Overstory structure influences the amount and duration of forest floor exposure to incoming solar radiation. Surface fuels exposed to direct solar radiation should dry faster than surface fuels sheltered beneath a dense forest canopy. In many cases, field-based experiments have corroborated this trend (e.g., Biddulph and Kellman 1998; Ray et al. 2005; Tanskanen et al. 2006; Kreye et al. 2018a), although other studies have failed to detect persistent differences in fine fuel moisture between treatments that reduce canopy cover (e.g., Faiella and Bailey 2007; Estes et al. 2012). The lack of consistent trends in field observations may be attributed to many factors such as fuel type, fuel composition, fuel depth, and meteorological conditions. For instance, deeper fuel beds may be better insulated from solar radiation, minimizing differences (Simeoni et al. 2011). Also, the influence of fuel depth on radiative drying likely differs based on fuel type. Litter derived from species that have leaves of large surface area (e.g., many angiosperm tree species) and lower fuel bed bulk densities may respond differently to solar radiation than litter from species with smaller leaf surface areas (Kreye et al. 2018a). In humid environments, impacts of solar radiation on surface moisture dynamics may be even more pronounced given expected differences between the fuel boundary layer conditions and the atmosphere when surface fuels are heated (Kreye et al. 2018a). The interactive effects of fuel bed properties and solar radiation on both fuel moisture and subsequent flammability has not been thoroughly examined.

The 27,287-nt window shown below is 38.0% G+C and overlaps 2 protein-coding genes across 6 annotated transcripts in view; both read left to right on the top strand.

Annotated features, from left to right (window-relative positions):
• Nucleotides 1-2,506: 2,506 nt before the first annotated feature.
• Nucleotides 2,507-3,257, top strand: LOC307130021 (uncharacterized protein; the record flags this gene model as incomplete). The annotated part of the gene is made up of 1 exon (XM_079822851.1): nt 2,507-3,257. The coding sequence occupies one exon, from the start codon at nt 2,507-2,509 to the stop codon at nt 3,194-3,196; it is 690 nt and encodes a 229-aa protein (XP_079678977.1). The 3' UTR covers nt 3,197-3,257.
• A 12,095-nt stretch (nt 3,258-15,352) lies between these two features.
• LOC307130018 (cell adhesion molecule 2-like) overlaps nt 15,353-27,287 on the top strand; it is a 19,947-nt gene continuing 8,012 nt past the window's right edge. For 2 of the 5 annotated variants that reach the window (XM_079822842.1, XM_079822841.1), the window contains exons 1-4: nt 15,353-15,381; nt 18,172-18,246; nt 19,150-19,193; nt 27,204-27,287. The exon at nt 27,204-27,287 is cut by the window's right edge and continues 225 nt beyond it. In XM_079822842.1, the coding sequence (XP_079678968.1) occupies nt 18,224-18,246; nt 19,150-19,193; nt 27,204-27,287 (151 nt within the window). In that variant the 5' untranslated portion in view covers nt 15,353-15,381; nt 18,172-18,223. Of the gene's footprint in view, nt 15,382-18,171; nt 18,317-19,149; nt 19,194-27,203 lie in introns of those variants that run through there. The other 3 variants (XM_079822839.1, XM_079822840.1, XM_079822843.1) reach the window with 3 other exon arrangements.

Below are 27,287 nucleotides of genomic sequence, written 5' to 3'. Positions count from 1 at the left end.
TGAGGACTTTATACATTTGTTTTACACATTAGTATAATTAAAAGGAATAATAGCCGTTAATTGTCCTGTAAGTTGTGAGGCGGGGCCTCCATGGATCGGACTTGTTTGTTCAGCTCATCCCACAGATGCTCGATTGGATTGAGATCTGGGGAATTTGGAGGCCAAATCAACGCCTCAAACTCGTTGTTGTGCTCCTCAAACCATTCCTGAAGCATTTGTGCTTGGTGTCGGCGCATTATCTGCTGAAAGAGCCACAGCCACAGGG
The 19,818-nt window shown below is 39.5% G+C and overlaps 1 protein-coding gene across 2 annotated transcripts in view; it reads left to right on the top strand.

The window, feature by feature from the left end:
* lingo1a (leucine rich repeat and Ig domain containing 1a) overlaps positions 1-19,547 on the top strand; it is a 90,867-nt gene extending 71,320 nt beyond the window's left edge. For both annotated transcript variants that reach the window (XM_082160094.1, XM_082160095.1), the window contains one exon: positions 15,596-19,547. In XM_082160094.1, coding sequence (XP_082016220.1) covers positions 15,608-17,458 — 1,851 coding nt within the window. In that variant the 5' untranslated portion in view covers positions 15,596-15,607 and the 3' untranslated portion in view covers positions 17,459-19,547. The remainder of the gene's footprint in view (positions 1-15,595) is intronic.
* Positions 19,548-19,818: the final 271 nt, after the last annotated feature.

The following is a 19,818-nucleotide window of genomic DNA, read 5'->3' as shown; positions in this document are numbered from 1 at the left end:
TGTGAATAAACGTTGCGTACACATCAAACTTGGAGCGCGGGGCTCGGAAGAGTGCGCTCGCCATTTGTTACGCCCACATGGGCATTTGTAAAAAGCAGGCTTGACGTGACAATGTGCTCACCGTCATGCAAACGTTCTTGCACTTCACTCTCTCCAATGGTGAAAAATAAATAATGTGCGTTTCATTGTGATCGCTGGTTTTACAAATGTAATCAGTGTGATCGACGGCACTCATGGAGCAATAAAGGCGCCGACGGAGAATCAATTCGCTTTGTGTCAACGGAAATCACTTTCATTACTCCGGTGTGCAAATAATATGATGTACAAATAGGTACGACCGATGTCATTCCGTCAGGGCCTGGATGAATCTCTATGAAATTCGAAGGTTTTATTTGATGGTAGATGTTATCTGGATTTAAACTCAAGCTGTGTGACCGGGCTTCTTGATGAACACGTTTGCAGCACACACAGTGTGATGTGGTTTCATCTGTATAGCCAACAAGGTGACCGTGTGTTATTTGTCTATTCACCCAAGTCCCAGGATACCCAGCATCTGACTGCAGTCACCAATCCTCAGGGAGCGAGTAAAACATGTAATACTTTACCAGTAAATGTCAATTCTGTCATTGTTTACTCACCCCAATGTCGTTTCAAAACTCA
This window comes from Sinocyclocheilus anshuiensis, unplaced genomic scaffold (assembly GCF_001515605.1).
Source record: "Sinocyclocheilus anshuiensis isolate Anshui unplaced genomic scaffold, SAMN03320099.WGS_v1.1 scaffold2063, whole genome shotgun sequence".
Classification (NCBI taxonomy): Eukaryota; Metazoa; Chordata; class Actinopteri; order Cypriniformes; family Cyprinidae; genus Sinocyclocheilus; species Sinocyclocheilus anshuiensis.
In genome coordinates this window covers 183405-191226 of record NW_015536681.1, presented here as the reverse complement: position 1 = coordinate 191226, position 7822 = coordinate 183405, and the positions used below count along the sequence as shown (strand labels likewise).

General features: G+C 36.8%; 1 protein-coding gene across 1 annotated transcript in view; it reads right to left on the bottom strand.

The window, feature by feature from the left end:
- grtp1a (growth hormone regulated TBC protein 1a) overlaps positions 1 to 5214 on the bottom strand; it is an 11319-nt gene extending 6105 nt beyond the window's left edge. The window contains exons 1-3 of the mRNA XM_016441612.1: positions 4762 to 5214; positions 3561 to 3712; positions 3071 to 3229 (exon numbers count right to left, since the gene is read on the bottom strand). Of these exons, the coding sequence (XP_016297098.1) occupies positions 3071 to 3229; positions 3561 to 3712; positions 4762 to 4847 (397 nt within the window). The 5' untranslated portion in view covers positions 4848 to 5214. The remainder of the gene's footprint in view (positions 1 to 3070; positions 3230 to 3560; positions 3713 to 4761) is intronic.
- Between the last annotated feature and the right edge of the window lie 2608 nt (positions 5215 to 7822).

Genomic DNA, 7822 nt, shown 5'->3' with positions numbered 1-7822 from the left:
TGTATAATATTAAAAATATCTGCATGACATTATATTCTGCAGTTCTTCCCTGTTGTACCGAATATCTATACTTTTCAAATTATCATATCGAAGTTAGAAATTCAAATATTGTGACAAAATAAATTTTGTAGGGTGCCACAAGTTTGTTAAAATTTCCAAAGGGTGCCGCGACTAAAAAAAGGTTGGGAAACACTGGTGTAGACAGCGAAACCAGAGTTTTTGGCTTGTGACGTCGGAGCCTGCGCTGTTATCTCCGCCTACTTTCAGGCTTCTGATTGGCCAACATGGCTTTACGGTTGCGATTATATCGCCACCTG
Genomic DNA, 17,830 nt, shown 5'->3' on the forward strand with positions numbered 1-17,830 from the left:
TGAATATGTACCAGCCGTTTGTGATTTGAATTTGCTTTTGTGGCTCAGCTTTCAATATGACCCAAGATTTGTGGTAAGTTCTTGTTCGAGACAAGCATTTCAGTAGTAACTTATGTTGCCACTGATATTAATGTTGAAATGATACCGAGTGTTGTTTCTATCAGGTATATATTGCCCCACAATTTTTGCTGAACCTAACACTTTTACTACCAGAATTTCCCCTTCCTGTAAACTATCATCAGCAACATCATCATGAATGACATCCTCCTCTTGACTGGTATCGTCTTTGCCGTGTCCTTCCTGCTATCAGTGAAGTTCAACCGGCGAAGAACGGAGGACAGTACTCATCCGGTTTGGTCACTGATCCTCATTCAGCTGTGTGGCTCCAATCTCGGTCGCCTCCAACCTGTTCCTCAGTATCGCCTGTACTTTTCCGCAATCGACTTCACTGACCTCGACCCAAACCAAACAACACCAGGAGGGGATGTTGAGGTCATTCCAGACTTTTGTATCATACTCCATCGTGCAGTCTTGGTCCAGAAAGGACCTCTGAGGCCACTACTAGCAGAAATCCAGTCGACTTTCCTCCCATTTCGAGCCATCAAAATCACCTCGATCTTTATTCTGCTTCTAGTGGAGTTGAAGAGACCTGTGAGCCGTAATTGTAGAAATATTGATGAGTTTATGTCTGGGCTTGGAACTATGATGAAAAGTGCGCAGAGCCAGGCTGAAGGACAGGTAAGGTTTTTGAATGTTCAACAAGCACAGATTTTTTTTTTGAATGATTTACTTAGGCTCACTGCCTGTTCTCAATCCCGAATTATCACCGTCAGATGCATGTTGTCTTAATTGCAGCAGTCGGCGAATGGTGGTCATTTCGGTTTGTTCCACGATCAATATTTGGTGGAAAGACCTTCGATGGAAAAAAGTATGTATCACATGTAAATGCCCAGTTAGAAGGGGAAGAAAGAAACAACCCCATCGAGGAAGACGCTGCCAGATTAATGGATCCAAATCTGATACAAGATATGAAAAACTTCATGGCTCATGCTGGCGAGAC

Surface fire behavior is often heterogeneous, a result of variability in fuel bed properties, including fuel type and fuel load, as well as microclimatological factors (e.g. solar radiation, air temperature, humidity, wind). Forest structure and composition affect the spatial variability of fuel bed properties (Banwell et al. 2013; Kreye et al. 2014; Dell et al. 2017), but also influence below-canopy microclimate (Lee 1978). Fuel bed and microclimate factors likely interact in complex ways to influence forest floor flammability. Fine-scale variability in fuels and subsequent fire behavior has been linked with increased herbaceous diversity in frequently burned ecosystems (Dell et al. 2017). Understanding how fuel bed characteristics and microclimate interact to influence flammability would help to elucidate the drivers of fine-scale heterogeneity of surface fire behavior and their ecological effects.